Red, white, green, and gold were just the colors of Mexico, deer the local fauna, and poinsettias virtually a weed. The extremity of the coincidence still makes me chuckle!

  • Growing up, I loved magazines and really started noticing design in advertisements around 6th grade. I became obsessed with cutting out every cool image and started a collage on my bedroom wall. Soon I started adding drawings, stickers, locker signs from school, concert tickets, etc. The collage grew and grew to become a wallpaper covering 1/2 of my bedroom, and I kept working on it even when I was home on break for college.

  • My first attempt at design was my half of a room shared with my sister when we were kids. My aesthetic is natural, organic, textural–think pine cones, buckeyes, antlers, feathers. My sis has more of a mid-century vintage aesthetic. It was an interesting room!

  • My father was an architect and painted the floors of the old (1788) house we bought when I was five. Their bedroom floor was red. Ours yellow. Living room heliotrope, dining room blue, and because those two rooms had no threshold between there was rectangle lap join of blue meets heliotrope in open doorway. He built a wall with a puce painted window frame for balcony overlooking the stairs.

  • I grew up in the same bedroom until I was 18, and my mom wouldn’t let me paint (it was white…believe me, I asked!), move pictures on the wall, or even pick my bedspread. So what did I do? Rearrange furniture! I must’ve moved my bed, dresser, desk around about 15 times while I was in high school, and it really gave me appreciation for how a room’s composition can really change how it feels.
    Now I try to have no white walls…and (surprise!) my childhood bedroom still looks almost the same…

  • We just got our first home 6 months ago & it’s definitely been an adventure! I’ve always been had hand me downs and ikea furniture before, but now I’m actually trying to have things tie together. Cutting out little graph paper furniture stuck on notebooks & lists are definitely involved. Things on Design Sponge are a constant inspiration and ya’ll make it look so easy!

  • The first time I remember paying attention to design it was in my aunts childhood bedroom. It was an attic room with a full-wall mural of a tropical beach, palm tree and all. It was the 80s!

  • I always wanted a purple room. I remember when my younger sister & I got our own rooms, I finally got my purple room! I chose a light purple with darker purple trims, I didn’t get the darker trim that I wanted because it but it turned out looking great and I still have my purple room today. :)

  • I always wanted a purple room. When my younger sister & I got our own room, I finally got my purple room! It was light purple with darker trims, not the trim colour I wanted but it turned out looking great and I still have my purple room today. :)

  • I have a very coordinated room when I was a kid in the 70s. Big floral with orange, yellow, green and white. Bright green painted furniture. I knew the carpet did not go with it at all — brown and gold shag — but there was nothing to do.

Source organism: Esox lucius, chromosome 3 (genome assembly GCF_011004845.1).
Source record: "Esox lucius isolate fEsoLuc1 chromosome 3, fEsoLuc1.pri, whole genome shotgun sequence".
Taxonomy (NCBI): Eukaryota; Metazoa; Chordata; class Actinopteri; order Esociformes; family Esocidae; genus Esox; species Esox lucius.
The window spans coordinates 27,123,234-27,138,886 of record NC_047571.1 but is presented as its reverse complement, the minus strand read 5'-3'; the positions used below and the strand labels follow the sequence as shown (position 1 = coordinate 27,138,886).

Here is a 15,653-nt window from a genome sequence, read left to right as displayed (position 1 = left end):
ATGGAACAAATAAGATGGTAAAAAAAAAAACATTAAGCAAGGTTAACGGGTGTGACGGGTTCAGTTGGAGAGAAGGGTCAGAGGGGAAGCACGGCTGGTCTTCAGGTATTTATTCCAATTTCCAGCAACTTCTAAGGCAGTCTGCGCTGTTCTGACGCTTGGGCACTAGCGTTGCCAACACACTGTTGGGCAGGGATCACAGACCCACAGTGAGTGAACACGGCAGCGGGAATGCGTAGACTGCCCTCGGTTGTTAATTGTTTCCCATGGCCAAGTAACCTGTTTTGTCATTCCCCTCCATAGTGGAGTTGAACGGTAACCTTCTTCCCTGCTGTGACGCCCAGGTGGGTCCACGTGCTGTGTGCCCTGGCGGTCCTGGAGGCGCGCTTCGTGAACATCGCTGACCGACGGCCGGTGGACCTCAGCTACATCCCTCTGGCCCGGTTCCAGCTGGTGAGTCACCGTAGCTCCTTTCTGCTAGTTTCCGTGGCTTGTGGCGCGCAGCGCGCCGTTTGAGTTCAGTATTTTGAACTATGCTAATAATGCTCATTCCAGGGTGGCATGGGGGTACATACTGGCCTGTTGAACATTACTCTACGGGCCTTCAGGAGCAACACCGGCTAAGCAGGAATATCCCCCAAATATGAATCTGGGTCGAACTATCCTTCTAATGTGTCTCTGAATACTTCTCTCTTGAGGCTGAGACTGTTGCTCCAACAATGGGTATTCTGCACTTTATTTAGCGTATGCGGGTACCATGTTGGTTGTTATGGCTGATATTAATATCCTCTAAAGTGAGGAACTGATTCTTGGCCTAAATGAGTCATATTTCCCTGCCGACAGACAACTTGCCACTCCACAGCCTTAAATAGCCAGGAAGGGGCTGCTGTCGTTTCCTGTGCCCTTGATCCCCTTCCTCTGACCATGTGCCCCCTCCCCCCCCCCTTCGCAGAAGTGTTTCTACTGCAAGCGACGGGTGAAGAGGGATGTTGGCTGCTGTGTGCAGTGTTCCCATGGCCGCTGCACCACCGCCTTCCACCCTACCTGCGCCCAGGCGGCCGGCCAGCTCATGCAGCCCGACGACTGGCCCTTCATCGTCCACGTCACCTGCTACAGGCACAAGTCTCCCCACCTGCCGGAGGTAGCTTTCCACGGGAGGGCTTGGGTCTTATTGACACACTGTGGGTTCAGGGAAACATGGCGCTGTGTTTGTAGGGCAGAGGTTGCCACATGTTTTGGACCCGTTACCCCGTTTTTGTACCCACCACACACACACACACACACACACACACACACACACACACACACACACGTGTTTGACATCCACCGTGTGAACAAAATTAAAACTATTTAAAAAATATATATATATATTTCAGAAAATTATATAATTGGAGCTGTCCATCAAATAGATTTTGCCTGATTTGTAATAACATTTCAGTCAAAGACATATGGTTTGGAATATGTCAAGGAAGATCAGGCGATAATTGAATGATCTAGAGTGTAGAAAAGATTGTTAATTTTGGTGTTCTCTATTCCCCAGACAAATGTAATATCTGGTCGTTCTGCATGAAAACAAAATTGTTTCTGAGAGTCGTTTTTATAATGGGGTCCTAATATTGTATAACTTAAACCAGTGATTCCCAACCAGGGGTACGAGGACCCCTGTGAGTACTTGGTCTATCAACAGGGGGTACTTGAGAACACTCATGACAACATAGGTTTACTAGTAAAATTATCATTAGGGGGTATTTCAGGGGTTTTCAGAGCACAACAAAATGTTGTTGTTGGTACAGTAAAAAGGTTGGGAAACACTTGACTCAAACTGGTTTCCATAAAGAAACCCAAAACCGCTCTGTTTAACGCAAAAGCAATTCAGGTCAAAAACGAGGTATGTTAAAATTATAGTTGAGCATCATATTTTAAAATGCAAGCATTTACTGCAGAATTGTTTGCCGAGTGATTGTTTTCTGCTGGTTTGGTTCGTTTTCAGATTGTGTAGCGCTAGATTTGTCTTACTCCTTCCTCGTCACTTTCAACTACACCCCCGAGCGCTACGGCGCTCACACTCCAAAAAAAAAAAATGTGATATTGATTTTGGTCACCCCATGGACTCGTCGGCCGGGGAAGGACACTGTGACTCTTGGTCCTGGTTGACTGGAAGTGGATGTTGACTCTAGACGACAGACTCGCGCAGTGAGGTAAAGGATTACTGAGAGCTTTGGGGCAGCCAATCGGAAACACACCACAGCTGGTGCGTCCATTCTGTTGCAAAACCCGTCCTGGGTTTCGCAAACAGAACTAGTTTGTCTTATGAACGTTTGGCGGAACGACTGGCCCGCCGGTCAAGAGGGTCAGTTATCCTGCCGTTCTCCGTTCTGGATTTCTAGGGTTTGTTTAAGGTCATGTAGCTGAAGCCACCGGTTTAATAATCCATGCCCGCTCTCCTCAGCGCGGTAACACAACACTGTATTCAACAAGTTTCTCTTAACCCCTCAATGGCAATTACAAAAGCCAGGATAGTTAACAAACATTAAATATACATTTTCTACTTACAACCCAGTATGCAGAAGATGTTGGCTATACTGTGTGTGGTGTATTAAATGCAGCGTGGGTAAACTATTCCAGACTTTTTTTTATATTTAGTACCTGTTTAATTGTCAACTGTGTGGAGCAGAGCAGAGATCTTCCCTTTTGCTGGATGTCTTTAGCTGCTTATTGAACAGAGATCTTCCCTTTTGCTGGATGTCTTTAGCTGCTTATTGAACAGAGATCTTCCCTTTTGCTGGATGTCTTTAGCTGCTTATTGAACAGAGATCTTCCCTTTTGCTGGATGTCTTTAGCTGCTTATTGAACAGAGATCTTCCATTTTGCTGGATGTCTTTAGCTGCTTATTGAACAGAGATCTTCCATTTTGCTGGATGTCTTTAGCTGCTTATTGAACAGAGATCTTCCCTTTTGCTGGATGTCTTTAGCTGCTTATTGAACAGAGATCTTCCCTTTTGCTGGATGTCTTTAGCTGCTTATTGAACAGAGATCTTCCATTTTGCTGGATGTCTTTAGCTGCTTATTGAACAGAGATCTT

• I left boarding school at 18 and had my first solo, non family trip overseas…to Japan. My eyes were opened to such beautiful design, seemingly simple but intricate and meaningful. I fell in love with a place, a style, a way of thinking.

  • Even if this has closed I still want to share mine! sorry I am late — I was one of those 8 yr olds who asked for a bedroom redesign over a barbie townhouse for my birthday present..my design was a mushroom pink candlewick bedspread, beige & chocolate brown velour throw cushions. Mushroom pink handmade fabric light shade ( made by mum) with long tassles and the same lampshade with a white marble base , a pinewood desk ( i still have the spindle back chair- now painted white) & bedside table with custom choc brown and pink flower handle, and of course textured wall paper in beige, choc brown & mushroom pink paneled flowers. 3o odd yrs later I can still remember the feel of each of those elements. I still give myself house make overs for birthday presents !

  • is this giveaway still open? if so…

    i remember helping pick out colors and a bedspread for the bedroom my twin sister and i shared growing up. we went through several color schemes over the years, but it was always so much fun to get to help choose how our room would look.

  • I can remember so vividly sailing in Maine and all of the sails had different nautical designs on them. It was a race as I recall (I was only like 8). I remember aferwards going into the gift shop in the town of Castine and fnding a book on all of the designs. That was it for me after then, design forever.

  • When I was in junior high, my sister moved off to college and I got her massive room. In an effort to make it my own, I wanted to paint the walls fire-engine red. For some reason, despite her better judgment, my mom let me. It took them forever to paint over it when I moved out!

  • I begged topaint my room in high school and was granted this request so long as I did it myself. I picked a fresh soft green called New Peas that I adored and still adore to this day. My dad took the opportunity to teach my how to paint the right way and it’s served me well ever since.

  • When I was about seven my mom bought me new curtains – pink with swiss dots and ruffles. I was in love! Before that I hadn’t thought much about the decor of my room, but after that I did!

  • I remember being the only kid in my family interested in the attic. It was dusty and unfinished and smelled like old wood and secrets. I made it into my secret hideaway, outfitted with blankets and pillows I snuck up form the rest of the house. I would decorate it with knickknacks and drawings and hung a few ropes with sheets to make “walls”. I thought it was the most beautiful place ever. Looking back at it now, it totally was.

  • My first memory was when I finally got my own room and I could choose my own wallpaper and curtains. I guess in my teen years, I was always a bit of a tomboy and into science, so I chose curtains filled with rockets. My ceiling also had clouds and glow in the dark planets! Although, I’ll never figure out why I decided to put a middle wallpaper panel filled with pictures of dogs :/

  • When I was a kid I painted a HUGE Daffy Duck on my bedroom wall, which I eventually replaced it with a NY Yankees logo. My first interior design choices. :-)